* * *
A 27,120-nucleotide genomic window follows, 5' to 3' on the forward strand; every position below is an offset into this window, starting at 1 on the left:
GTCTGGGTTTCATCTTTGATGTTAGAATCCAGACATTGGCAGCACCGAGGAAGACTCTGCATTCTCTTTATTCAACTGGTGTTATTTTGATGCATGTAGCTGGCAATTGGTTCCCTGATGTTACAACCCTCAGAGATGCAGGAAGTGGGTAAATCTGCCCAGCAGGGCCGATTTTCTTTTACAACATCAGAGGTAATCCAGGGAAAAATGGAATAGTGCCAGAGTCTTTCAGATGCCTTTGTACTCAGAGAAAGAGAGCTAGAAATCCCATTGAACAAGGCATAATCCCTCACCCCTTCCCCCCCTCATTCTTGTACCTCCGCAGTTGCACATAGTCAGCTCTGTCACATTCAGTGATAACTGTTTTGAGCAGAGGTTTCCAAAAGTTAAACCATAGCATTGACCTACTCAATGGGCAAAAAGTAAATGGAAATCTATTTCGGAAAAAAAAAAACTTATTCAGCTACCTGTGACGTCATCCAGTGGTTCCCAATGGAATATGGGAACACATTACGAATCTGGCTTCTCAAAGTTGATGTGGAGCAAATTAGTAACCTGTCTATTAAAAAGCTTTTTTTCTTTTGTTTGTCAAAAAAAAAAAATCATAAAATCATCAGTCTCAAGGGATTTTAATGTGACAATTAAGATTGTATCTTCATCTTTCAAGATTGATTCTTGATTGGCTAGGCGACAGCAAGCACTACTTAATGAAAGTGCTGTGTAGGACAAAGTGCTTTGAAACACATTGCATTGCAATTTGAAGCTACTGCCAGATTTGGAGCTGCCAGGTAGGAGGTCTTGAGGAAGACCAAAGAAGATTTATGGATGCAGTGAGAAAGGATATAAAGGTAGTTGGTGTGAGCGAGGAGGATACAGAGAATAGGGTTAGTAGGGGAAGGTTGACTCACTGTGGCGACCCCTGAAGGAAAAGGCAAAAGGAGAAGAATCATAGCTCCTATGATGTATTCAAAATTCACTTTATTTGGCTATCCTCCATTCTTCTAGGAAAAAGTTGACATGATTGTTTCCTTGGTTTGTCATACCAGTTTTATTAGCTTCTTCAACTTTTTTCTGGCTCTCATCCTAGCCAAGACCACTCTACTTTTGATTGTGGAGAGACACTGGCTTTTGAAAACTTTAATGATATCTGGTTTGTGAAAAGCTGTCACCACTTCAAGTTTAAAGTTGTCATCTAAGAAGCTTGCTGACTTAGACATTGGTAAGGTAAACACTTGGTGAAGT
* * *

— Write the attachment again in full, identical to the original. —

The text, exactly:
A 27,120-nucleotide genomic window follows, 5' to 3' on the forward strand; every position below is an offset into this window, starting at 1 on the left:
GTCTGGGTTTCATCTTTGATGTTAGAATCCAGACATTGGCAGCACCGAGGAAGACTCTGCATTCTCTTTATTCAACTGGTGTTATTTTGATGCATGTAGCTGGCAATTGGTTCCCTGATGTTACAACCCTCAGAGATGCAGGAAGTGGGTAAATCTGCCCAGCAGGGCCGATTTTCTTTTACAACATCAGAGGTAATCCAGGGAAAAATGGAATAGTGCCAGAGTCTTTCAGATGCCTTTGTACTCAGAGAAAGAGAGCTAGAAATCCCATTGAACAAGGCATAATCCCTCACCCCTTCCCCCCCTCATTCTTGTACCTCCGCAGTTGCACATAGTCAGCTCTGTCACATTCAGTGATAACTGTTTTGAGCAGAGGTTTCCAAAAGTTAAACCATAGCATTGACCTACTCAATGGGCAAAAAGTAAATGGAAATCTATTTCGGAAAAAAAAAAACTTATTCAGCTACCTGTGACGTCATCCAGTGGTTCCCAATGGAATATGGGAACACATTACGAATCTGGCTTCTCAAAGTTGATGTGGAGCAAATTAGTAACCTGTCTATTAAAAAGCTTTTTTTCTTTTGTTTGTCAAAAAAAAAAAATCATAAAATCATCAGTCTCAAGGGATTTTAATGTGACAATTAAGATTGTATCTTCATCTTTCAAGATTGATTCTTGATTGGCTAGGCGACAGCAAGCACTACTTAATGAAAGTGCTGTGTAGGACAAAGTGCTTTGAAACACATTGCATTGCAATTTGAAGCTACTGCCAGATTTGGAGCTGCCAGGTAGGAGGTCTTGAGGAAGACCAAAGAAGATTTATGGATGCAGTGAGAAAGGATATAAAGGTAGTTGGTGTGAGCGAGGAGGATACAGAGAATAGGGTTAGTAGGGGAAGGTTGACTCACTGTGGCGACCCCTGAAGGAAAAGGCAAAAGGAGAAGAATCATAGCTCCTATGATGTATTCAAAATTCACTTTATTTGGCTATCCTCCATTCTTCTAGGAAAAAGTTGACATGATTGTTTCCTTGGTTTGTCATACCAGTTTTATTAGCTTCTTCAACTTTTTTCTGGCTCTCATCCTAGCCAAGACCACTCTACTTTTGATTGTGGAGAGACACTGGCTTTTGAAAACTTTAATGATATCTGGTTTGTGAAAAGCTGTCACCACTTCAAGTTTAAAGTTGTCATCTAAGAAGCTTGCTGACTTAGACATTGGTAAGGTAAACACTTGGTGAAGT